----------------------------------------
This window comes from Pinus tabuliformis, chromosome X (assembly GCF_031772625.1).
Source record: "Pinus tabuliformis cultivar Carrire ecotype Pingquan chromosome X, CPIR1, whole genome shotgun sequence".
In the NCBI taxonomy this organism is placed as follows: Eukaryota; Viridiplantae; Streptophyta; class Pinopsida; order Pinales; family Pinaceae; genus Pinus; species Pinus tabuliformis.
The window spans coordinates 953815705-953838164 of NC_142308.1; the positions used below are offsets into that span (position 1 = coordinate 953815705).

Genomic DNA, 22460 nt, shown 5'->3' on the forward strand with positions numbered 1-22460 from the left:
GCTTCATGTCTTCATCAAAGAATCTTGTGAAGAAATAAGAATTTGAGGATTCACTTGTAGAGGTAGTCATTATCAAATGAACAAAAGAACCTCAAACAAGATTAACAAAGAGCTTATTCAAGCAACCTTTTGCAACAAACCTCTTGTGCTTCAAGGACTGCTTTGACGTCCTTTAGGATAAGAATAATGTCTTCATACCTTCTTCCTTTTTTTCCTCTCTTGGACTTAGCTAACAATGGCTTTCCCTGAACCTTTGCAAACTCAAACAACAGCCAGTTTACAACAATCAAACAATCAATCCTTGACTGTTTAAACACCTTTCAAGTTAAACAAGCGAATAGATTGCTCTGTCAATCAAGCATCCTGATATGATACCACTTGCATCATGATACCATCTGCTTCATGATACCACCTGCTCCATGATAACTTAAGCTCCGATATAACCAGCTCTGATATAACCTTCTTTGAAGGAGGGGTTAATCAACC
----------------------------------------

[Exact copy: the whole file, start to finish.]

This window comes from Pinus tabuliformis, chromosome X (assembly GCF_031772625.1).
Source record: "Pinus tabuliformis cultivar Carrire ecotype Pingquan chromosome X, CPIR1, whole genome shotgun sequence".
In the NCBI taxonomy this organism is placed as follows: Eukaryota; Viridiplantae; Streptophyta; class Pinopsida; order Pinales; family Pinaceae; genus Pinus; species Pinus tabuliformis.
The window spans coordinates 953815705-953838164 of NC_142308.1; the positions used below are offsets into that span (position 1 = coordinate 953815705).

Genomic DNA, 22460 nt, shown 5'->3' on the forward strand with positions numbered 1-22460 from the left:
GCTTCATGTCTTCATCAAAGAATCTTGTGAAGAAATAAGAATTTGAGGATTCACTTGTAGAGGTAGTCATTATCAAATGAACAAAAGAACCTCAAACAAGATTAACAAAGAGCTTATTCAAGCAACCTTTTGCAACAAACCTCTTGTGCTTCAAGGACTGCTTTGACGTCCTTTAGGATAAGAATAATGTCTTCATACCTTCTTCCTTTTTTTCCTCTCTTGGACTTAGCTAACAATGGCTTTCCCTGAACCTTTGCAAACTCAAACAACAGCCAGTTTACAACAATCAAACAATCAATCCTTGACTGTTTAAACACCTTTCAAGTTAAACAAGCGAATAGATTGCTCTGTCAATCAAGCATCCTGATATGATACCACTTGCATCATGATACCATCTGCTTCATGATACCACCTGCTCCATGATAACTTAAGCTCCGATATAACCAGCTCTGATATAACCTTCTTTGAAGGAGGGGTTAATCAACC